Bernardo de Gálvez (1746-1786), a Spanish colonial administrator, was captain general of Louisiana during the American Revolutionary War. His heroic exploits against the British during the war won him fame both in Spain and in America.
Bernardo de Gálvez
Bernardo de Gálvez was born in Macharaviaya in the province of Malaga on July 23, 1746. Though poor, the Gálvez family belonged to the Spanish nobility, and young Gálvez was able to pursue an active and successful military career. At the outbreak of the American Revolution, Gálvez was assigned the post of commandant of the Spanish troops stationed in Louisiana, with the rank of colonel. He soon became governor and intendant of that Spanish province, assuming office in February 1777. Two years later the Revolutionary War became a world struggle as Spain joined its forces with those of France in the battle against Great Britain. Spain refused to ally itself directly with the United States or to recognize American independence because of its own position as a colonial power. Nevertheless Spain supplied the Americans with secret aid and undertook a vigorous military campaign of its own in America under the leadership of Gálvez.
Even before Spain came into the war, Gálvez had been actively engaged in providing arms to the Americans in the Louisiana area. On Spanish entry into the war, however, Gálvez took direct action against the British, and in three brilliant campaigns drove them out of West Florida, thus securing control of the mouth of the Mississippi River and the Gulf of Mexico for Spain. Of all his exploits in this period, the most famous was his daring conquest of Pensacola, in Florida, in May 1781. At the end of the war he returned to Spain to receive a hero's welcome; promotion to the rank of major general; appointment as captain general of Louisiana, East and West Florida, and Cuba; and elevation to the viceroyalty of New Spain.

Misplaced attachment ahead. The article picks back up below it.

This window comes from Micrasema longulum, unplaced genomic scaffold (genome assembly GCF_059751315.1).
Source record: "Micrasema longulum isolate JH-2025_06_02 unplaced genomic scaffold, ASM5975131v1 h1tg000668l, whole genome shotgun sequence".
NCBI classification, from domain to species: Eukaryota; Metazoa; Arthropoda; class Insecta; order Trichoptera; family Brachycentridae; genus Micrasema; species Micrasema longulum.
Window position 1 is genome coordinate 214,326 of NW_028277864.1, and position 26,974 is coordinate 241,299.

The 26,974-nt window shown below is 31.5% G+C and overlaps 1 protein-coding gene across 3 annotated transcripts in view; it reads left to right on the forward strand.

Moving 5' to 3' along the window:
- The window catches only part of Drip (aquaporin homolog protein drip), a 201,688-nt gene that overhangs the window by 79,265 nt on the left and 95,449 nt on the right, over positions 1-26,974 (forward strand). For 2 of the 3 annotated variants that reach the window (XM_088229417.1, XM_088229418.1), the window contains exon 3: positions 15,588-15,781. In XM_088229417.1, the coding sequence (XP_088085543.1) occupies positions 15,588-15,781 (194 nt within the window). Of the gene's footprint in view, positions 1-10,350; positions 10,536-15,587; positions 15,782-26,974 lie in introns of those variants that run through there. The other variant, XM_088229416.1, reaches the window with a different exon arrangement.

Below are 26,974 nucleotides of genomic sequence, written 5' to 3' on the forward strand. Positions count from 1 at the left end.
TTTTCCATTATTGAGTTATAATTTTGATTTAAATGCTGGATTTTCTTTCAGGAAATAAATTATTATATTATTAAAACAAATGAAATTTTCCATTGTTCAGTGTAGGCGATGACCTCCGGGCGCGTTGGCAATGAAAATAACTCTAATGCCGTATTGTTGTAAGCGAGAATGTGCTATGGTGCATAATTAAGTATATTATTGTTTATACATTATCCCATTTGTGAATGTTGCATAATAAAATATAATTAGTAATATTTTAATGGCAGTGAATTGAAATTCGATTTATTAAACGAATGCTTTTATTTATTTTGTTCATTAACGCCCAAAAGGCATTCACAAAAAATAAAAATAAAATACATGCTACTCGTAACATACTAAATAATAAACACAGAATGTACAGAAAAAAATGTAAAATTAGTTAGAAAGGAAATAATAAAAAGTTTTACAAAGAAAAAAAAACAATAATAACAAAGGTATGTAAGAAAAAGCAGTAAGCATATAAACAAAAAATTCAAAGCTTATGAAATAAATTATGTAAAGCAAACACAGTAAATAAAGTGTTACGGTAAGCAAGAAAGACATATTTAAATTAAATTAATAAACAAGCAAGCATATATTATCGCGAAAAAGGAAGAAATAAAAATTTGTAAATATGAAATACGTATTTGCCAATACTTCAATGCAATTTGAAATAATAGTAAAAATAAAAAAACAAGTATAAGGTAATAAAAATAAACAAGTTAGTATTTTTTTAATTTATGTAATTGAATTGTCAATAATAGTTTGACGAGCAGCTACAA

In 1784 Gálvez went back to America, where he acted as principal adviser to Diego de Gardoqui in preliminary negotiations with the new United States over the Florida boundary question, a treaty of commerce, and the right of Americans to free navigation of the Mississippi River; it was these negotiations that led to the Jay-Gardoqui treaty in 1786. In 1785 Gálvez was responsible for ousting from Natchez, in Mississippi, the Georgia commissioners who had come to establish Bourbon County. That same year, however, he won the thanks of the American government for his part in releasing American merchants being held at Havana. Gálvez died in Mexico on November 30, 1786.
Further Reading on Bernardo de Gálvez
The standard account of Gálvez's career remains Alcée Fortier, A History of Louisiana, vol. 2 (1904). See also John Walton Caughey, Bernardo de Gálvez in Louisiana, 1776-1783 (1934).